Retail cut all their positions, both longs and shorts, except MXN. My guess is that they’re reducing risk before they all go on vacation – to Mexico!
Speculators made little change in their precious metal positions – cutting their long gold position by 3.1k contracts and increasing their long silver by 4.9k.
Note: The table above is updated before publication with the latest consensus forecasts. However, the text & charts are prepared ahead of time. Therefore there can be discrepancies between the forecasts given in the table above and in the text & charts.
A dull start to a pretty dull week, indicatorwise.
Another weekly decline in the Swiss sight deposits! I keep waiting for the Swiss National Bank to come in and clobber the market, but they don’t. On the contrary, deposits have declined over the last four weeks in total. Yet EUR/CHF has started to move up (and indeed CHF did weaken noticibly Friday). Maybe their “watchful waiting” is working.
I discussed the Job Offers and Labor Turnover Survey (JOLTS) report at great length in my Weekly Outlook, so I’ll confine my comments here to saying that the market consensus is for a record 9.27mn job openings. However please note that there are only seven economists contributing their guesses forecasts to this consensus.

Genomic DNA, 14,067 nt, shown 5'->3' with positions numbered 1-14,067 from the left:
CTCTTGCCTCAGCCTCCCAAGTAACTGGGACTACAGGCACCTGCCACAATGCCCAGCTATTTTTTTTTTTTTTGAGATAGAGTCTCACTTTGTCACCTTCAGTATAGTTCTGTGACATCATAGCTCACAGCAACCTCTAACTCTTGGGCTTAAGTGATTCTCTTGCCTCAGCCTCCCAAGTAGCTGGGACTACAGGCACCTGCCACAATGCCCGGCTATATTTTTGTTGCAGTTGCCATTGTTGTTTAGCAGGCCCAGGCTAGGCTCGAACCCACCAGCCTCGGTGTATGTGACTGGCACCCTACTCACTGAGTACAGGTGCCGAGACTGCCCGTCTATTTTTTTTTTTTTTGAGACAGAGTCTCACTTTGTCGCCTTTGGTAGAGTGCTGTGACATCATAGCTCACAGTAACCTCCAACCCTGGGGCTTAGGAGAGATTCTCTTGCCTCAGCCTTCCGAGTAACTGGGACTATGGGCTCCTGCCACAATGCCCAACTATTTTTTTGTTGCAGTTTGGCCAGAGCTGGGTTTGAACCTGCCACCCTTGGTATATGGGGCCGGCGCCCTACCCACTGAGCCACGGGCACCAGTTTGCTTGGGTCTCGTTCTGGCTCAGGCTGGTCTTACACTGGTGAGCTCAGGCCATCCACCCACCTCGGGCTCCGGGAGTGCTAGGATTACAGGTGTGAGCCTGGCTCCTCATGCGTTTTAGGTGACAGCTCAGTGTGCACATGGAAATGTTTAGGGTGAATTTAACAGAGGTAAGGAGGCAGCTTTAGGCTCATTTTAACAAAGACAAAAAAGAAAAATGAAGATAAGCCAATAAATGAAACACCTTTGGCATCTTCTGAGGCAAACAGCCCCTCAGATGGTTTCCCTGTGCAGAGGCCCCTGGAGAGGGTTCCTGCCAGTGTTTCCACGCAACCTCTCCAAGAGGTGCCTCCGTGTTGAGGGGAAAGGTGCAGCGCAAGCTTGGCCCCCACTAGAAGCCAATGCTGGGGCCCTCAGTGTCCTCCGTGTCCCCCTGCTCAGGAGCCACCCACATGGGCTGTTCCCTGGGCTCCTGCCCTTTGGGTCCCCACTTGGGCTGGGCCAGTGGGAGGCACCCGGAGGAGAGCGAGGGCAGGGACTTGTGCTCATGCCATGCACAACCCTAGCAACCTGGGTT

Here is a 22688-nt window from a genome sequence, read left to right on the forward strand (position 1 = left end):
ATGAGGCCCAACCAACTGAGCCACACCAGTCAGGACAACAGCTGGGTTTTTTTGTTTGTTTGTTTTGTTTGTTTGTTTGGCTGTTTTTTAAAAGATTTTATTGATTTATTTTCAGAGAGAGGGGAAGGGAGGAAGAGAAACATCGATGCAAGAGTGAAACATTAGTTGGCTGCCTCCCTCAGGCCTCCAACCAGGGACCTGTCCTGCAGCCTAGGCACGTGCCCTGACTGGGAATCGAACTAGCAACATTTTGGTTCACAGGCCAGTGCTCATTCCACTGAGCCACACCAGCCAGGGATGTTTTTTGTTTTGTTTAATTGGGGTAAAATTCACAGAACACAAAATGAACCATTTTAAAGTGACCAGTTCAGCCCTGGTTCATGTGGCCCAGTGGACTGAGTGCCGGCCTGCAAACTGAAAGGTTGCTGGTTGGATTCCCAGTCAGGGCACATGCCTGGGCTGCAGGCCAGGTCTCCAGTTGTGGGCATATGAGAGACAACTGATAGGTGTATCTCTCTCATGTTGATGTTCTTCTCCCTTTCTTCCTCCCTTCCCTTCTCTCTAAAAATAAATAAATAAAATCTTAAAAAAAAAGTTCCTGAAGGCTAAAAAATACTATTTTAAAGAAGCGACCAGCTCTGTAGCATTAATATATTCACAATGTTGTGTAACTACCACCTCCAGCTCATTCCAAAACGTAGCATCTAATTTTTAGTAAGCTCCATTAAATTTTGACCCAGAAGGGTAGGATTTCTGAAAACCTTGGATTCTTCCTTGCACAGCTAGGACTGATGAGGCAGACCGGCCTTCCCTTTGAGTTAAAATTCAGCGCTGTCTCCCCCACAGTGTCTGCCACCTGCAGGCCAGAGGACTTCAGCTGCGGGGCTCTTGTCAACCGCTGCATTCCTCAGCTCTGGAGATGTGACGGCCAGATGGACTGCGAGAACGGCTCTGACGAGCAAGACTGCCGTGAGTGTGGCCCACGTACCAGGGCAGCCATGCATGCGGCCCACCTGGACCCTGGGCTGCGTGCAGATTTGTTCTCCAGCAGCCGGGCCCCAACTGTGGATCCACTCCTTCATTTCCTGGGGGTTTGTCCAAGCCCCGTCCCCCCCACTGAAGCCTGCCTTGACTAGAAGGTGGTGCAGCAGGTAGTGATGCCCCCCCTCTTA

It looks like the number of new openings has started to slow. That’s a bad sign.
One thing I didn’t mention about the JOLTS report in my weekly was the quit rate. This is the percentage of people who willingly quit their jobs every month. Normally, people only quit their jobs when they’re confident they can get another one. It’s well above the historical norm (data back to Dec 2000), which suggests that a lot of people have confidence in the job market. No forecast, but this is undoubtedly one of the thousands of data points the Fed is looking at to evaluate the state of the labor market. Former Fed Chair Yellen, a labor economist by training, used to talk about this indicator a lot.
Then that’s about it until relatively late in the Japan day we get the Eco Watcher’s Survey, which no one cares about but I think is worth watching as a good advance warning mechanism about the country’s beleaguered service sector. Remember, Japan is the only major country whose service-sector purchasing managers’ index (PMI) hasn’t returned above the 50 “boom-or-bust” line since the pandemic began.
Unfortunately the market expects the Eco Watchers’ sentiment to have deteriorated in July, like the service-sector PMI did, no doubt because of the ever-widening States of Emergency.
FYI over the weekend I was cleaning up my directories and I just thought to look at a random weekly report that I wrote. In the one I picked (March 16), I said I thought it would take a long time for the US to get over the pandemic because of a) the Trump regime’s massive mishandling of the whole affair and b) the idiotic response of many of the people. I used this lady’s tweet as an example of the latter:
I just wanted you to know, she’s still at it!! 600k+ deaths and she hasn’t changed her mind. That was one of the better predictions I made, although to be honest it wasn’t that hard to predict.